Designers and investors alike should take a closer look at the proximity and photoelectric sensor market. A recent study by Venture Development Corp., Natick, Mass., says this industry totaled $614 million in 1999. Also, its 6.7% compound average annual growth rate (CAGR) will carry it to about $847 million by 2004. Overall unit consumption will increase at an 8% CAGR during this same period.
Yet manufacturers need to stay sharp to benefit from this growth. Today's customers aren't just asking for lower prices. They also want new sensor features and improved performance. And, Venture says that users are placing new demands on sensor shapes, sizes, and housing materials. Rapid delivery is crucial as well. Half of the users surveyed said they require deliveries in under a week. Many of them even demand 24-hour delivery.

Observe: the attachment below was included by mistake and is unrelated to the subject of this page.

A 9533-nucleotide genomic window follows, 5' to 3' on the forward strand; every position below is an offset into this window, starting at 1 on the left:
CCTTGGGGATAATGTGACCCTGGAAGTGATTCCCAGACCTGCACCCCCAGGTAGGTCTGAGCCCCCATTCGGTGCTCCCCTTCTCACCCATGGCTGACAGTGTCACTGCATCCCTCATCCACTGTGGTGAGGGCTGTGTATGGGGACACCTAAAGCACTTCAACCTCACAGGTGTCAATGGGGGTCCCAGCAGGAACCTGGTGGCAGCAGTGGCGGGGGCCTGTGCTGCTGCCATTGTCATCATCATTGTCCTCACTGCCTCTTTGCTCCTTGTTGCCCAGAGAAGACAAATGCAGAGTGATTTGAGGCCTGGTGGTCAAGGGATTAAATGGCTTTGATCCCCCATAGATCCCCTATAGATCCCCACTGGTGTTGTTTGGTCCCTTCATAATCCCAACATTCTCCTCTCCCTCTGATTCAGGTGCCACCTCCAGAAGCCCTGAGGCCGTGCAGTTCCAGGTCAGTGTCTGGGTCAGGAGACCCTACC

Manufacturers are responding with new communication and inventory systems that substantially reduce turnaround times on standard catalog products. These vendors say they ship as much as 98% of all orders on the same day that they're received. Remaining vendors will follow the trend to shorter lead times or risk losing their business.
Outside of product specifications themselves, users have a number of demands in ordering proximity and photoelectric sensors. Specifically, customers use price, availability, and delivery as key criteria in selecting a sensor vendor. Reputation, brand recognition, and ease of purchase followed in the criteria list. Application assistance, stock quantity, test sample availability, and training availability were cited as well.
For details, contact Venture at (508) 653-9000, or go to www.vdc-corp.com.